Modern theoretical particle physics describes nature through the language of quantum field theory (QFT.) Over the decades since QFT was first developed, physicists have been amazed at the range of phenomena QFT can describe - from boiling water to quantum gravity - as well as the subtlety of the description (for example, string theory in a certain spacetime is believed to be equivalent to an ordinary QFT which lives on the boundary of the string theoretic spacetime.) QFT has even become important in pure mathematics. But there is a great deal that is mysterious and the particle theory group in Edinburgh is at work at the frontiers of our understanding of the subject.
Quantum field theories are quantum mechanical generalisations of the field theories familiar to James Clerk Maxwell, based on lines of force which exist even in the vacuum. Because they are quantum mechnical, predictions in QFT represent probablities that certain phenomena occur. Scattering amplitudes encode these probabilities, for example the probability that two electrons will scatter at a certain angle or that two gluons create a Higgs boson at the LHC. The study of scattering amplitudes has risen in prominence recently, spurred by the LHC, and has led to magnificent progress in our understanding of the quantum mechanical structure of field theory. One remarkable fact about scattering amplitudes is that, in a certain precise sense, scattering of fundamental particle in gauge theories "squares" into the scattering of gravitons, the quanta of the gravitational field. This is an example of the unity of physics: research motivated by the LHC has revealed new QFT magic in gravity. The group in Edinburgh studies amplitudes from a variety of points of view: we perform detailed calculations for the LHC, we develop new tools to sum up important effects which occur at different orders of the perturbative expansion of scattering amplitudes, as well as studying the connection between gauge theory and gravity.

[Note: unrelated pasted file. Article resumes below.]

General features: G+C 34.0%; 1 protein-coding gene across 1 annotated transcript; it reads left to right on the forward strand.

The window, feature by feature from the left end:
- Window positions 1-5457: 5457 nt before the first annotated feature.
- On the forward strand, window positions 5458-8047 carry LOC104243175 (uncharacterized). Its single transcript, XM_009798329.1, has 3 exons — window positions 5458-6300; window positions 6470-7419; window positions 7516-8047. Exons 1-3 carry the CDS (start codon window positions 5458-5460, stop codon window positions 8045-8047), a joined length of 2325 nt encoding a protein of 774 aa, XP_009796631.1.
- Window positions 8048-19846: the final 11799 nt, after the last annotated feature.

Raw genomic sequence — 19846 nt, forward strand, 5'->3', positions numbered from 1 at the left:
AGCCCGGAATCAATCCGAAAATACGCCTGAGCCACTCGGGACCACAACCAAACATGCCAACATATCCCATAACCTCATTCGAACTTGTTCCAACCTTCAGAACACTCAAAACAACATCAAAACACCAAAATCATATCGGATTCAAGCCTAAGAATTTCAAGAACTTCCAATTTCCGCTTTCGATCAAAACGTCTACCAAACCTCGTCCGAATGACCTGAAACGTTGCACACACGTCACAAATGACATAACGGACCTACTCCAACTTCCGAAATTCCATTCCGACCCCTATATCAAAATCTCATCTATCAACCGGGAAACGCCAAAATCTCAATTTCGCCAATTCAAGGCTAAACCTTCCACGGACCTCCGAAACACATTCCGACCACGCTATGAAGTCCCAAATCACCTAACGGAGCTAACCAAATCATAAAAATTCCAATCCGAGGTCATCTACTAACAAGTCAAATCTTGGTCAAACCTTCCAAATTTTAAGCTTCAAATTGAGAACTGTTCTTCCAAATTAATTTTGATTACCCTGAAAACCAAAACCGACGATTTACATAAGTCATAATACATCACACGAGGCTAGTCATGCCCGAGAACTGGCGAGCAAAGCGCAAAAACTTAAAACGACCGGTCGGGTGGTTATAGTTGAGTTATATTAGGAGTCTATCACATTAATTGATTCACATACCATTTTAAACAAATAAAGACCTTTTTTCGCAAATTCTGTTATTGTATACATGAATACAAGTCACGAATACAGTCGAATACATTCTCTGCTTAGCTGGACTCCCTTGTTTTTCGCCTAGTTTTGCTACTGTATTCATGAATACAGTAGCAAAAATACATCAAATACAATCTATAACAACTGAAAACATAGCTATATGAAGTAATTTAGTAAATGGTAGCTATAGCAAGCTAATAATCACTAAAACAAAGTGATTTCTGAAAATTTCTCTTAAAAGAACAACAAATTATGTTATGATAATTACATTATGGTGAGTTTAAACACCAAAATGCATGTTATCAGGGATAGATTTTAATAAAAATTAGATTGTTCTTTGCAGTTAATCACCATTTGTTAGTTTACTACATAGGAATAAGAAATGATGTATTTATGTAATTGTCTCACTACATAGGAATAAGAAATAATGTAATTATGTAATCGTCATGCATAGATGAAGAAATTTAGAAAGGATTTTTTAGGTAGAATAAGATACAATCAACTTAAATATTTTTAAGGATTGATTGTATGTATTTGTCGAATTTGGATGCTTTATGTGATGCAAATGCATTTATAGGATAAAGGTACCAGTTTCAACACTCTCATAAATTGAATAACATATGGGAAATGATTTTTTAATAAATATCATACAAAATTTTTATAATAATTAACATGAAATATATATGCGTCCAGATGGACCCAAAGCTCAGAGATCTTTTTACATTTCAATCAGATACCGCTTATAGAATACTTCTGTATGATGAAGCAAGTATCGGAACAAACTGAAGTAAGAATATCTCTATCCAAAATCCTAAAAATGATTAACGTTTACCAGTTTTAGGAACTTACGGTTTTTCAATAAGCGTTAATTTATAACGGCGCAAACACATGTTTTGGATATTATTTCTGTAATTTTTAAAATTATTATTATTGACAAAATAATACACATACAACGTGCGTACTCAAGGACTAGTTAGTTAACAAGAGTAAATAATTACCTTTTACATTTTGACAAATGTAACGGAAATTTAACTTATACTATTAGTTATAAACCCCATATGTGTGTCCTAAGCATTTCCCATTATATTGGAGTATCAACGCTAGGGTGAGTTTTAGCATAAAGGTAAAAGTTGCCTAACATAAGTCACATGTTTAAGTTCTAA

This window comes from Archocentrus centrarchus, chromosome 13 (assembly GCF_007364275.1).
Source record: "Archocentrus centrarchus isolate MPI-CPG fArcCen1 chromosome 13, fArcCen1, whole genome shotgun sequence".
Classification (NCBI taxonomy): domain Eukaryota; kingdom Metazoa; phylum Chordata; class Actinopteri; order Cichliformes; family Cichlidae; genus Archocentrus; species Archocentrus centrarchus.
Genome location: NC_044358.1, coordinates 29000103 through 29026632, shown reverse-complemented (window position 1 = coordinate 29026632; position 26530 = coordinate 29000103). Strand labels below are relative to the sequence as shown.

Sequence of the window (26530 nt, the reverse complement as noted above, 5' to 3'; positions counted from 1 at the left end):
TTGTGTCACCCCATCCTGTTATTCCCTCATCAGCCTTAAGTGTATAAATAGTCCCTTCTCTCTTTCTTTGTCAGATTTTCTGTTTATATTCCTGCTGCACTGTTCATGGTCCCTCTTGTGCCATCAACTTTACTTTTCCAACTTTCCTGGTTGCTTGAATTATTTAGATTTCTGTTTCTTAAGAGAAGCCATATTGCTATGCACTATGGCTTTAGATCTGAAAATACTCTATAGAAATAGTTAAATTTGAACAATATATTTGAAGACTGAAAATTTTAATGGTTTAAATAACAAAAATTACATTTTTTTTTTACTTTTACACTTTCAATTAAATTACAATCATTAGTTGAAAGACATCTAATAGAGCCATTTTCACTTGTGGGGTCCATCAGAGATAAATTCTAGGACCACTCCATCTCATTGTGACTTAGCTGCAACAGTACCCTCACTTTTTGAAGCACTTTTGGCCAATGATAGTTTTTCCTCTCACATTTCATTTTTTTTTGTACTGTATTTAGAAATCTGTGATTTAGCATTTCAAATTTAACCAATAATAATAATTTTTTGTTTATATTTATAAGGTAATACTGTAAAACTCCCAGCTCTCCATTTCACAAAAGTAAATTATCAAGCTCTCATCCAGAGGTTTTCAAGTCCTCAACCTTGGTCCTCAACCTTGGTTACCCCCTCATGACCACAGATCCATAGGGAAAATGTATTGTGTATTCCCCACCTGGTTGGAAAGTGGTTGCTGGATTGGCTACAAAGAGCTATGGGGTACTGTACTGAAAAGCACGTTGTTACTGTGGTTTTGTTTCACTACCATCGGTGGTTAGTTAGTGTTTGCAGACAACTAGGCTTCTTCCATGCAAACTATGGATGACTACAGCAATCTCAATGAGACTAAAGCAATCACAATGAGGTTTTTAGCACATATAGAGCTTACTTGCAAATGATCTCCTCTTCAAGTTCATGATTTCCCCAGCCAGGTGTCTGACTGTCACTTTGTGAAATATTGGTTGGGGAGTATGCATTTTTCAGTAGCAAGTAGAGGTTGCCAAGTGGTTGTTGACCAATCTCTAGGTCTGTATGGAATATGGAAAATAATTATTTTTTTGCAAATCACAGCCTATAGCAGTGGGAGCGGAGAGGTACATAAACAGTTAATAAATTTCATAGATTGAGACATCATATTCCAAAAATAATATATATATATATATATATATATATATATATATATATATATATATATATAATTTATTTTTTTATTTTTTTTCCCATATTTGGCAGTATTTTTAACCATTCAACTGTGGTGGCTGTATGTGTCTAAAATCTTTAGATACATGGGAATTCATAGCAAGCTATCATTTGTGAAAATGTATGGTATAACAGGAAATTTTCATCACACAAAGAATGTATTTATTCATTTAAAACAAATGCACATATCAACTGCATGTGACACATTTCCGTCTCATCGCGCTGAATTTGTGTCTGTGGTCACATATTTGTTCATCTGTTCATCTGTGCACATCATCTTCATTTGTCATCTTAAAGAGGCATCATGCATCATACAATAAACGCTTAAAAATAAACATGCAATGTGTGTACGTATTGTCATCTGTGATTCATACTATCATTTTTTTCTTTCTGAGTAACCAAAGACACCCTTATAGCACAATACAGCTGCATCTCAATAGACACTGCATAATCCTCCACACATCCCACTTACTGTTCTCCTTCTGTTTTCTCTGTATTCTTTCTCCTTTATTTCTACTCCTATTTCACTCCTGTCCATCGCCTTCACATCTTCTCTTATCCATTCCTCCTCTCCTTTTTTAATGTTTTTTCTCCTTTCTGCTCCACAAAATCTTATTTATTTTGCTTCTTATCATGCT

Applications of Quantum Field Theory
We are interested in applications of statistical field theory methods to the turbulence problem. This includes both theoretical analytic work as well as high-resolution numerical simulations of the Navier-Stokes equation. We are also interested in the conseqences of turbulence in the Universe to the evolution of cosmic magnetic fields.
Physics Beyond the Standard Model
The Standard Model of particle physics has been extraordinarily successful at predicting the results of a host of experiments since it was first written down in the 1970s. But there are plenty of reasons for thinking that the Standard Model is an incomplete description of nature. Among the glaring problems are the fact that the Standard Model contains a large number of very peculiar numbers (such as the Higgs boson mass) and issues with gravity. But also the Standard Model does not explain the observed dark matter or the origin of mass. Our group is interested in theories which extend the Standard Model at energies we can explore at the LHC and which also address the problem of baryogenesis - why is there so much more matter than antimatter in the universe?
PhD project opportunities in Fundamental Theory
People in Fundamental Theory
Telephone numbers in the list below are shown as UK numbers. Callers from outside the UK should remove the leading zero and use the UK country code (+44).
r.d.ball [at] ed.ac.uk
ab [at] ph.ed.ac.uk
|Luigi Del Debbio||Professor|
luigi.del.debbio [at] ed.ac.uk
|Einan Gardi||Director of Higgs Centre for Theoretical Physics|
einan.gardi [at] ed.ac.uk
donal.o'connell [at] ed.ac.uk
|Antonin Portelli||Chancellor's Fellow|
antonin.portelli [at] ed.ac.uk
|Jenni Smillie||Royal Society Research Fellow|
j.m.smillie [at] ed.ac.uk
roman.zwicky [at] ed.ac.uk
|Leonardo de la Cruz||Postdoctoral Research Associate|
leonardo.delacruz [at] ed.ac.uk
|Giulio Falcioni||Postdoctoral Research Associate|
giulio.falcioni [at] ed.ac.uk
|Niamh Maher||Postgraduate Student|
s1871884 [at] sms.ed.ac.uk
|Ben Maybee||Postgraduate Student|
b.maybee [at] ed.ac.uk